5. They plan strategically, with an integrated approach to outreach that is holistic, comprehensive, and sensitive to the needs and preferences of their target group (there is far more to effective outreach than art).

Sunday, December 10, 2006

Messages in Japanese & English (Title is a link)

Jesus LifeHouse, a vibrant church in Tokyo that is effectively reaching youth, has an archive of excellent, gospel-focused messages available free of charge.

United Band in Tokyo, Nov. 19, 2006

From David Tensen's Blog: Last weekend was fantastic! Hillsong United Band came to Tokyo from Australia for one night and we saw 1900 people pack the hall of Aoyama Gakuin University. Tickets were sold out two weeks before the event and the people were lining up in the rain for over an hour to get in and grab a good seat. There was nothing stopping them! Some had travelled hours for the concert - it was soo great and the United team love Tokyo and really enjoyed playing at the service. They played around 20 songs and around 200 people responded to call to follow Christ. Which is amazing for Japan!

My Comment: I attended this concert, it was incredible to see the crowd's enthusiasm and energy. There is no question that the spiritual climate in Japan has changed. This kind of thing did not happen in Japan a few years ago. Now, similar events are taking place around the country, including large black gospel concerts.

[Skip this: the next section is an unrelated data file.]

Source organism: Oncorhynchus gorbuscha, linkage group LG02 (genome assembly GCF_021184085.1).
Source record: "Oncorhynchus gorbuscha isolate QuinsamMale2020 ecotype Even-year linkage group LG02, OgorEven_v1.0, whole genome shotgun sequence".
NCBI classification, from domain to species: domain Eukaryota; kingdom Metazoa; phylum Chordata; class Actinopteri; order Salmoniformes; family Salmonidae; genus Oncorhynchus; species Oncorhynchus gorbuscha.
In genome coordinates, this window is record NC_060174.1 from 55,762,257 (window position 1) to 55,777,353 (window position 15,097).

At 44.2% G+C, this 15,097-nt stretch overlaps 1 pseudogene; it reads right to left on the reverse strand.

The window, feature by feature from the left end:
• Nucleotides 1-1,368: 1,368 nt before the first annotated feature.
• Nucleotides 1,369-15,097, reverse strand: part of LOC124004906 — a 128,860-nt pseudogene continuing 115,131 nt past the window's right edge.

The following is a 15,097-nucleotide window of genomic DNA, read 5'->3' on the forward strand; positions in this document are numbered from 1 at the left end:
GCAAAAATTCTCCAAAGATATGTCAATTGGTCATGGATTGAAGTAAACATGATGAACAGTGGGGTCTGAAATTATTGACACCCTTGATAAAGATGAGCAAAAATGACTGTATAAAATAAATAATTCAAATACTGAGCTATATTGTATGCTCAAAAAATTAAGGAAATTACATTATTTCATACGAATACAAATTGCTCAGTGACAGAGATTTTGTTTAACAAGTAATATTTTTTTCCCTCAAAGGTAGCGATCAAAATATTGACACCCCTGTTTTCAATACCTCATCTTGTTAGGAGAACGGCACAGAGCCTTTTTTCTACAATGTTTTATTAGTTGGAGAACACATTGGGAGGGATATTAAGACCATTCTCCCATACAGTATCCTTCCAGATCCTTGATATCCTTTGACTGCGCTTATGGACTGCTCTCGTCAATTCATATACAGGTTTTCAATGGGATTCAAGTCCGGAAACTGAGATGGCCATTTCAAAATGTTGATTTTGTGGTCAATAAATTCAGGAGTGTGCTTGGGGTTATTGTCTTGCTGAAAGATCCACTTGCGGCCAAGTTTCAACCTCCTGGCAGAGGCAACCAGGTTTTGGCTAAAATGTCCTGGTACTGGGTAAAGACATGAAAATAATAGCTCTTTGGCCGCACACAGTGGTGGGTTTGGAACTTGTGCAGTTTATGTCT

Missional Art: The Creative Proclamation of the Gospel

Missional Art
The Creative Proclamation of the Gospel

1. Everyone has God-given creativity so “missional art” can be a part of every ministry.
2. Teamwork is essential to creativity.
3. People are looking for participatory environments where they can make a creative contribution.
4. One obstacle to creativity is rigidly clinging to the status quo. Change is hard but our choice is to embrace growth or experience slow death.
5. A controlling, top-down structure is another obstacle to creativity, creativity thrives where there is freedom to explore and innovate.